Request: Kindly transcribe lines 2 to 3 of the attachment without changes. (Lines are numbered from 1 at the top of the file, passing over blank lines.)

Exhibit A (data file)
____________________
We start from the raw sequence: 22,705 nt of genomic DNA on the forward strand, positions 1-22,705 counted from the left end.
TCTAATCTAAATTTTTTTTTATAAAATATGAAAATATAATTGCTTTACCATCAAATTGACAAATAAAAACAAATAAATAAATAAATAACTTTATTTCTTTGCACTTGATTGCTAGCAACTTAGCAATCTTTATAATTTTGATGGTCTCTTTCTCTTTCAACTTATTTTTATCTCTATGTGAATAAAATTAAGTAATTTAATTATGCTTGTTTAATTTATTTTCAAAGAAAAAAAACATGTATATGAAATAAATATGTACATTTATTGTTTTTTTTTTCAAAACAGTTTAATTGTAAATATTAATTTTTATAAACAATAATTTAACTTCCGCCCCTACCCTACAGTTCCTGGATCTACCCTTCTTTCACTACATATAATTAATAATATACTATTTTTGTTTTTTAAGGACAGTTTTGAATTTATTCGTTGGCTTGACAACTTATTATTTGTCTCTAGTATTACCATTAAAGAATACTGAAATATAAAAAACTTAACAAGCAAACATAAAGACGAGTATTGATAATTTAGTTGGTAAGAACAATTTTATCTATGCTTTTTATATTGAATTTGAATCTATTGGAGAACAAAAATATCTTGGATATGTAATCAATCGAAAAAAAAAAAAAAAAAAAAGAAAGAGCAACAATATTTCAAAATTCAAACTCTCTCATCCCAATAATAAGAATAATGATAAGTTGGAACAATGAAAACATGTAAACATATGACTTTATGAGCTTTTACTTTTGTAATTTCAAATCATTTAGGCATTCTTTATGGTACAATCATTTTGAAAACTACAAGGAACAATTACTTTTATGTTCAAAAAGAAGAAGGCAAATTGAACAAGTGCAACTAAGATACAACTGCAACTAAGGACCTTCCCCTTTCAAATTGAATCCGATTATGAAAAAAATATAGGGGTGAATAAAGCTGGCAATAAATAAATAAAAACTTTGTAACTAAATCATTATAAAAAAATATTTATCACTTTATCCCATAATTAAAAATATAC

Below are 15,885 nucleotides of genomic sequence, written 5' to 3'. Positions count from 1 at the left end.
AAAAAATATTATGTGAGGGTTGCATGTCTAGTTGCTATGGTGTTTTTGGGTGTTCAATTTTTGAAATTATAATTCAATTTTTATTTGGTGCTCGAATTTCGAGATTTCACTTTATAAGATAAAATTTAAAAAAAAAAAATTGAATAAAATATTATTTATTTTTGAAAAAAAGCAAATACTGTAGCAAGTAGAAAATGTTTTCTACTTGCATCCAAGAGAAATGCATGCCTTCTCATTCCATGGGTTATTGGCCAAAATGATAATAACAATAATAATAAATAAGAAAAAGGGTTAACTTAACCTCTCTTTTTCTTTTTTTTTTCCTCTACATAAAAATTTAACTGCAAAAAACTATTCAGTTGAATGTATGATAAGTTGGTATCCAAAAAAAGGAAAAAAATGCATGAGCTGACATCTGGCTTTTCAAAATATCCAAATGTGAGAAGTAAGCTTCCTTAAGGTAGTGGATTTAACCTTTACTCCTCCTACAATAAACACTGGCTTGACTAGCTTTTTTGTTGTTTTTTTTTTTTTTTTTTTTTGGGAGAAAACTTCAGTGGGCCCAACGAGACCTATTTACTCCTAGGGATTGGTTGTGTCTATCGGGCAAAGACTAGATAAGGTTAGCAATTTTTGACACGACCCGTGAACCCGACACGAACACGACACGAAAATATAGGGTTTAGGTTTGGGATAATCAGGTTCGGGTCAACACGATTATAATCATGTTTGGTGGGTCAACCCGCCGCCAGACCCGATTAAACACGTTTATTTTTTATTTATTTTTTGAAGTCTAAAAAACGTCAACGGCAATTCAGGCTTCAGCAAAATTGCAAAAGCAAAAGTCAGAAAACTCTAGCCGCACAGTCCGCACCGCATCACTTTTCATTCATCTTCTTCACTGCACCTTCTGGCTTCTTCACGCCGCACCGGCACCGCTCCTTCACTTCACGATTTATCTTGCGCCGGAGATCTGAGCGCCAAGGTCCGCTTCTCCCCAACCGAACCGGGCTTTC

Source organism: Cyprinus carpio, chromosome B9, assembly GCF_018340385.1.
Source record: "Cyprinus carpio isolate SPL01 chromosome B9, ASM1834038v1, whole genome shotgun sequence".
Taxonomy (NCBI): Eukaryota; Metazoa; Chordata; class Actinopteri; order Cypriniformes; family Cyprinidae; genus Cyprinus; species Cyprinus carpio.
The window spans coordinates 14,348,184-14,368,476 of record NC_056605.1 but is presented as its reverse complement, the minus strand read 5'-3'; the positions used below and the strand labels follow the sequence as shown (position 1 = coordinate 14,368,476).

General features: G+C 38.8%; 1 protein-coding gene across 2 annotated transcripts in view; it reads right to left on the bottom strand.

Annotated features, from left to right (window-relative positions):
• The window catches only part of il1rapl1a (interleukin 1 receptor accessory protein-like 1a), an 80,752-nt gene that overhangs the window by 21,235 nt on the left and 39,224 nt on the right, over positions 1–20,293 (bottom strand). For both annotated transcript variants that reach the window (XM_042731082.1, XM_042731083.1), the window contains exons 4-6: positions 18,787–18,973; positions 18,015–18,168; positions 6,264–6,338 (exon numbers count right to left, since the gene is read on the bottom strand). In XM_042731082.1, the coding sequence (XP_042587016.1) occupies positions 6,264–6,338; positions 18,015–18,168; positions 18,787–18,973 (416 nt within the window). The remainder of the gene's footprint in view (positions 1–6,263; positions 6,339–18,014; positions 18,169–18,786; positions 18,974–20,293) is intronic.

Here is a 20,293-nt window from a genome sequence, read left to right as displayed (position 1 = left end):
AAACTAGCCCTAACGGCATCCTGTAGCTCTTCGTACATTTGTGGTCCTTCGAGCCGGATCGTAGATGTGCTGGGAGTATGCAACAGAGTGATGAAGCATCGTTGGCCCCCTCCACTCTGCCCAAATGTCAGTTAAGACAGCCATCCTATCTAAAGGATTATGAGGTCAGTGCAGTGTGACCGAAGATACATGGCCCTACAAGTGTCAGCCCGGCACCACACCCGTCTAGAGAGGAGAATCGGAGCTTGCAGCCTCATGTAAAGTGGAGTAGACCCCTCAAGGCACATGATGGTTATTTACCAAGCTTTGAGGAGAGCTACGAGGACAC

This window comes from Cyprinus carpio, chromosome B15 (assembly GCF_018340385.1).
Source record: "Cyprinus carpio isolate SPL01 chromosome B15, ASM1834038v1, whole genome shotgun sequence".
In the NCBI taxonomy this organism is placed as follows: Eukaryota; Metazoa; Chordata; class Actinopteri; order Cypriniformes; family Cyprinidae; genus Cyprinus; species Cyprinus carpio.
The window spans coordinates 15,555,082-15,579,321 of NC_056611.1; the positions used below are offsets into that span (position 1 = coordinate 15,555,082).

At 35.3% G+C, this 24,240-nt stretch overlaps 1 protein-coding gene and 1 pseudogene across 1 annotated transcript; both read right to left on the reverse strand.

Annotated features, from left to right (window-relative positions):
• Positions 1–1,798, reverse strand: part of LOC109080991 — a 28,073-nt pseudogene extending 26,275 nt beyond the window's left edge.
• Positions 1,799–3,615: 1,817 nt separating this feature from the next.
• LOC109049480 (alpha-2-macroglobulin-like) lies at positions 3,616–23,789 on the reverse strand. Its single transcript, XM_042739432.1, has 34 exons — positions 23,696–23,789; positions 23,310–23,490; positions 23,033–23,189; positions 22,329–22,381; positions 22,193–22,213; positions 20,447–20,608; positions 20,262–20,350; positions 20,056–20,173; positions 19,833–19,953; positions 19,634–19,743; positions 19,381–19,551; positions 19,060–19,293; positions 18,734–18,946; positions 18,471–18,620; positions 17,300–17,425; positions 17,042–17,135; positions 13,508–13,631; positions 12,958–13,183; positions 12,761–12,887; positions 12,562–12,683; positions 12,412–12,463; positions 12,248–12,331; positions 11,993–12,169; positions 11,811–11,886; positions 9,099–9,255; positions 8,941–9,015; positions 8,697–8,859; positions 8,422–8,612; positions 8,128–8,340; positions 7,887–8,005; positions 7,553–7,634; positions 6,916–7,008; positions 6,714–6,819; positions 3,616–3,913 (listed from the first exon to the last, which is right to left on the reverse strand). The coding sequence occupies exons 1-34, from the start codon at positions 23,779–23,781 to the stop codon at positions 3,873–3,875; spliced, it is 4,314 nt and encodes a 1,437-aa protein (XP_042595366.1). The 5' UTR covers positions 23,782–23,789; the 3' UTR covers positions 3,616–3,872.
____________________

TCTAATCTAAATTTTTTTTTATAAAATATGAAAATATAATTGCTTTACCATCAAATTGACAAATAAAAACAAATAAATAAATAAATAACTTTATTTCTTTGCACTTGATTGCTAGCAACTTAGCAATCTTTATAATTTTGATGGTCTCTTTCTCTTTCAACTTATTTTTATCTCTATGTGAATAAAATTAAGTAATTTAATTATGCTTGTTTAATTTATTTTCAAAGAAAAAAAACATGTATATGAAATAAATATGTACATTTATTGTTTTTTTTTTCAAAACAGTTTAATTGTAAATATTAATTTTTATAAACAATAATTTAACTTCCGCCCCTACCCTACAGTTCCTGGATCTACCCTTCTTTCACTACATATAATTAATAATATACTATTTTTGTTTTTTAAGGACAGTTTTGAATTTATTCGTTGGCTTGACAACTTATTATTTGTCTCTAGTATTACCATTAAAGAATACTGAAATATAAAAAACTTAACAAGCAAACATAAAGACGAGTATTGATAATTTAGTTGGTAAGAACAATTTTATCTATGCTTTTTATATTGAATTTGAATCTATTGGAGAACAAAAATATCTTGGATATGTAATCAATCGAAAAAAAAAAAAAAAAAAAAGAAAGAGCAACAATATTTCAAAATTCAAACTCTCTCATCCCAATAATAAGAATAATGATAAGTTGGAACAATGAAAACATGTAAACATATGACTTTATGAGCTTTTACTTTTGTAATTTCAAATCATTTAGGCATTCTTTATGGTACAATCATTTTGAAAACTACAAGGAACAATTACTTTTATGTTCAAAAAGAAGAAGGCAAATTGAACAAGTGCAACTAAGATACAACTGCAACTAAGGACCTTCCCCTTTCAAATTGAATCCGATTATGAAAAAAATATAGGGGTGAATAAAGCTGGCAATAAATAAATAAAAACTTTGTAACTAAATCATTATAAAAAAATATTTATCACTTTATCCCATAATTAAAAATATAC

Below are 15,885 nucleotides of genomic sequence, written 5' to 3'. Positions count from 1 at the left end.